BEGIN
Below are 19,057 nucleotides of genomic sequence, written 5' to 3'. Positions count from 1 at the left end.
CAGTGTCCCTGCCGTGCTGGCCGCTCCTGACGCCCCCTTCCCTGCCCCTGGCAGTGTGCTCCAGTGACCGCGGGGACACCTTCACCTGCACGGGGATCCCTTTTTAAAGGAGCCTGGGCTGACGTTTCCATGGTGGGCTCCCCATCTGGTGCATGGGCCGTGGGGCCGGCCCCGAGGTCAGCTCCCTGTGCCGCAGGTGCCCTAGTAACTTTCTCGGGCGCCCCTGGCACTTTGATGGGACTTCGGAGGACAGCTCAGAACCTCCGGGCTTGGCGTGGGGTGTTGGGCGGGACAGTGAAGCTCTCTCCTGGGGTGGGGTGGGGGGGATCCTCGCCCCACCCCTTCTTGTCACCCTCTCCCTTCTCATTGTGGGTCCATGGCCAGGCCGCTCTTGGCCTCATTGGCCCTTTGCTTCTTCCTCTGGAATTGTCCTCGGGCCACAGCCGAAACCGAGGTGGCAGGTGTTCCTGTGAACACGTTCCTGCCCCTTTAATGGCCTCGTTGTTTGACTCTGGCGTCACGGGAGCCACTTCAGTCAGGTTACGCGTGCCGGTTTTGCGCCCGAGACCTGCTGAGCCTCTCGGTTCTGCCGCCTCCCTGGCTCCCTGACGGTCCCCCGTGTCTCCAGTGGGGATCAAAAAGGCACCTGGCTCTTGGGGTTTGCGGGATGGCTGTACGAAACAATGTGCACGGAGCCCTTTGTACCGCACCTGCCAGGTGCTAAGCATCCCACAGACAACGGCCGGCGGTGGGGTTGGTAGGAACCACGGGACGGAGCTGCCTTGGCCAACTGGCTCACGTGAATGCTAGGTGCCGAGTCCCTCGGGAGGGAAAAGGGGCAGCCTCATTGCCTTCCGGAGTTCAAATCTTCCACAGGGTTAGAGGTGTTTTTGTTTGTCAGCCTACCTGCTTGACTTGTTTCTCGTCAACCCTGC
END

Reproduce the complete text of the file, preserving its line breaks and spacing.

Below are 19,057 nucleotides of genomic sequence, written 5' to 3'. Positions count from 1 at the left end.
CAGTGTCCCTGCCGTGCTGGCCGCTCCTGACGCCCCCTTCCCTGCCCCTGGCAGTGTGCTCCAGTGACCGCGGGGACACCTTCACCTGCACGGGGATCCCTTTTTAAAGGAGCCTGGGCTGACGTTTCCATGGTGGGCTCCCCATCTGGTGCATGGGCCGTGGGGCCGGCCCCGAGGTCAGCTCCCTGTGCCGCAGGTGCCCTAGTAACTTTCTCGGGCGCCCCTGGCACTTTGATGGGACTTCGGAGGACAGCTCAGAACCTCCGGGCTTGGCGTGGGGTGTTGGGCGGGACAGTGAAGCTCTCTCCTGGGGTGGGGTGGGGGGGATCCTCGCCCCACCCCTTCTTGTCACCCTCTCCCTTCTCATTGTGGGTCCATGGCCAGGCCGCTCTTGGCCTCATTGGCCCTTTGCTTCTTCCTCTGGAATTGTCCTCGGGCCACAGCCGAAACCGAGGTGGCAGGTGTTCCTGTGAACACGTTCCTGCCCCTTTAATGGCCTCGTTGTTTGACTCTGGCGTCACGGGAGCCACTTCAGTCAGGTTACGCGTGCCGGTTTTGCGCCCGAGACCTGCTGAGCCTCTCGGTTCTGCCGCCTCCCTGGCTCCCTGACGGTCCCCCGTGTCTCCAGTGGGGATCAAAAAGGCACCTGGCTCTTGGGGTTTGCGGGATGGCTGTACGAAACAATGTGCACGGAGCCCTTTGTACCGCACCTGCCAGGTGCTAAGCATCCCACAGACAACGGCCGGCGGTGGGGTTGGTAGGAACCACGGGACGGAGCTGCCTTGGCCAACTGGCTCACGTGAATGCTAGGTGCCGAGTCCCTCGGGAGGGAAAAGGGGCAGCCTCATTGCCTTCCGGAGTTCAAATCTTCCACAGGGTTAGAGGTGTTTTTGTTTGTCAGCCTACCTGCTTGACTTGTTTCTCGTCAACCCTGC